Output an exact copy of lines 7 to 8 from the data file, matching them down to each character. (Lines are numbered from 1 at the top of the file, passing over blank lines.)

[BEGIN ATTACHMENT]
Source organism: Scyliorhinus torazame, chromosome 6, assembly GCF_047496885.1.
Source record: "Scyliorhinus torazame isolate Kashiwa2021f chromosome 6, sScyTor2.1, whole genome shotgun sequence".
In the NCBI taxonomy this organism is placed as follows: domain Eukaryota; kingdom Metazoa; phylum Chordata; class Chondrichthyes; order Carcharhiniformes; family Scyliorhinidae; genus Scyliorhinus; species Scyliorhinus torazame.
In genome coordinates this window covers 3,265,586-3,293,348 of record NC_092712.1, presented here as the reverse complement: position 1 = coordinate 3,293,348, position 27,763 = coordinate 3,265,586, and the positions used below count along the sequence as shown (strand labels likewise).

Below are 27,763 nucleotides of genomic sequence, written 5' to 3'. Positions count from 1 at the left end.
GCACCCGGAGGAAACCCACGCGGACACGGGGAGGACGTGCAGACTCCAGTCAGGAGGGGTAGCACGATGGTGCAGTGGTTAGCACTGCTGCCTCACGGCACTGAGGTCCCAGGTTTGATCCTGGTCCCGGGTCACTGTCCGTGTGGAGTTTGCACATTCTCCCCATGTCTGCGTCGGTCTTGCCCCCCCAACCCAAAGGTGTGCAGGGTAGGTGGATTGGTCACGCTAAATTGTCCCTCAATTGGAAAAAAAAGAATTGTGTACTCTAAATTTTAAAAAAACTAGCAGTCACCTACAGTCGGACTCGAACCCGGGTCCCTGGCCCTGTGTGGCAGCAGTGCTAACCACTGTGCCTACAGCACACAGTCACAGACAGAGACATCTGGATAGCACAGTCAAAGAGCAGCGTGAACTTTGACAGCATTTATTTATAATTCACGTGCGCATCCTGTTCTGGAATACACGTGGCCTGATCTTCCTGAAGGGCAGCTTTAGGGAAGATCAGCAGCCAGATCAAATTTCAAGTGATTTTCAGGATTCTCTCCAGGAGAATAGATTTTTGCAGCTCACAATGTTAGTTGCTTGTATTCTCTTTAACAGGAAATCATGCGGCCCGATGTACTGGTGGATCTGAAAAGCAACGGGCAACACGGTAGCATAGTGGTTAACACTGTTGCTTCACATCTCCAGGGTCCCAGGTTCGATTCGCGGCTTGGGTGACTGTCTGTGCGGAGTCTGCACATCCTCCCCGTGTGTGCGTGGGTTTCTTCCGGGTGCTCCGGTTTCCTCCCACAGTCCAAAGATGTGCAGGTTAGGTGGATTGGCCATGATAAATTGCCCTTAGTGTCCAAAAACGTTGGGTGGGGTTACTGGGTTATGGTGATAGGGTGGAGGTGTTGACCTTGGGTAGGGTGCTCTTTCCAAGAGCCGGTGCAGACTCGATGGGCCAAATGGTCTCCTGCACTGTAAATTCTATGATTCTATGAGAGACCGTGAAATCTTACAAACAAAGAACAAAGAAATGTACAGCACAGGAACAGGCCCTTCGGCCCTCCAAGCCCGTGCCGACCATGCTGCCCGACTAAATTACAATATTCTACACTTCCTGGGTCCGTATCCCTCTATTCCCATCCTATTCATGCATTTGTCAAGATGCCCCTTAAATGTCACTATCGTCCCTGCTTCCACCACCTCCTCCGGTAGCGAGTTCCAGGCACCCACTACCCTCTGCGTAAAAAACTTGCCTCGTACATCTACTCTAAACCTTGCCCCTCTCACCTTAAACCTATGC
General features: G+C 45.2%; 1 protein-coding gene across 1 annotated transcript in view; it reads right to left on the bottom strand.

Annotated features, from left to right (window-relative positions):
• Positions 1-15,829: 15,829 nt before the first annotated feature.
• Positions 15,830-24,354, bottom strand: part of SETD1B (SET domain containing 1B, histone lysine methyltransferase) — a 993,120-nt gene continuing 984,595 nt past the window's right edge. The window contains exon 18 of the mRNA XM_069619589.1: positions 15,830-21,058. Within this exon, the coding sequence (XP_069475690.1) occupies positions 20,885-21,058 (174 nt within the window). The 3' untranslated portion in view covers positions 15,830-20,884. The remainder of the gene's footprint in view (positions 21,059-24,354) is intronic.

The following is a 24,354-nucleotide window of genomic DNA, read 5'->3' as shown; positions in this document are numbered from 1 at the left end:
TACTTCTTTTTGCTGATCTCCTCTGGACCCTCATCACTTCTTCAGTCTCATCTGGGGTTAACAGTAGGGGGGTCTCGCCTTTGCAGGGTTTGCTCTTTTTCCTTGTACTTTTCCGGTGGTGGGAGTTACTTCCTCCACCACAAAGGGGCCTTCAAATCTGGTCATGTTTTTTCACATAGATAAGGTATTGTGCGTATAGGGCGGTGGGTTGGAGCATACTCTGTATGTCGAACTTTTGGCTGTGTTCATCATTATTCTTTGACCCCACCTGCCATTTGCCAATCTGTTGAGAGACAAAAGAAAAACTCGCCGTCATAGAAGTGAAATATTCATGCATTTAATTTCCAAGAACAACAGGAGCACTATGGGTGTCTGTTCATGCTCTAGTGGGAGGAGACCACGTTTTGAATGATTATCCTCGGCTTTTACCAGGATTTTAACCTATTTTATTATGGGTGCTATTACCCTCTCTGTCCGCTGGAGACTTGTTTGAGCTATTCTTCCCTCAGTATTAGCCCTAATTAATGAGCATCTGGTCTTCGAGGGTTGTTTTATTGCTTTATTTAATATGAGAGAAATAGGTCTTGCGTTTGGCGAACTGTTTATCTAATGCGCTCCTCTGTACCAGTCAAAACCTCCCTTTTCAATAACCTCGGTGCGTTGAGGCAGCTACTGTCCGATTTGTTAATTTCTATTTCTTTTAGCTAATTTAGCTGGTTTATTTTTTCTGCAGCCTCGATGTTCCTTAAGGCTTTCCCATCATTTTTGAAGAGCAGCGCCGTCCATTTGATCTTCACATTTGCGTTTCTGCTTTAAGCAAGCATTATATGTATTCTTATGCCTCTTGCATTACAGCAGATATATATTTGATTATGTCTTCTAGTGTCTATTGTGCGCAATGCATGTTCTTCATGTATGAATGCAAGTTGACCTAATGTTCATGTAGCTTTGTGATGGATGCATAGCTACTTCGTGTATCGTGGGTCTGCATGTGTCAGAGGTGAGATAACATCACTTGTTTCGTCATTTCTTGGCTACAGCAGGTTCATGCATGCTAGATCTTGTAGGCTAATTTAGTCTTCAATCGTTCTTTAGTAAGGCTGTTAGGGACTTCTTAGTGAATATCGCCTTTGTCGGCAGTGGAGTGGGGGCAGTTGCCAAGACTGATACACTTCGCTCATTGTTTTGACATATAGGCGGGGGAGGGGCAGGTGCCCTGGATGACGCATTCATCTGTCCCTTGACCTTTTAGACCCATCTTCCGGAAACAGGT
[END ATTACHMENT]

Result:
General features: G+C 45.2%; 1 protein-coding gene across 1 annotated transcript in view; it reads right to left on the bottom strand.

Annotated features, from left to right (window-relative positions):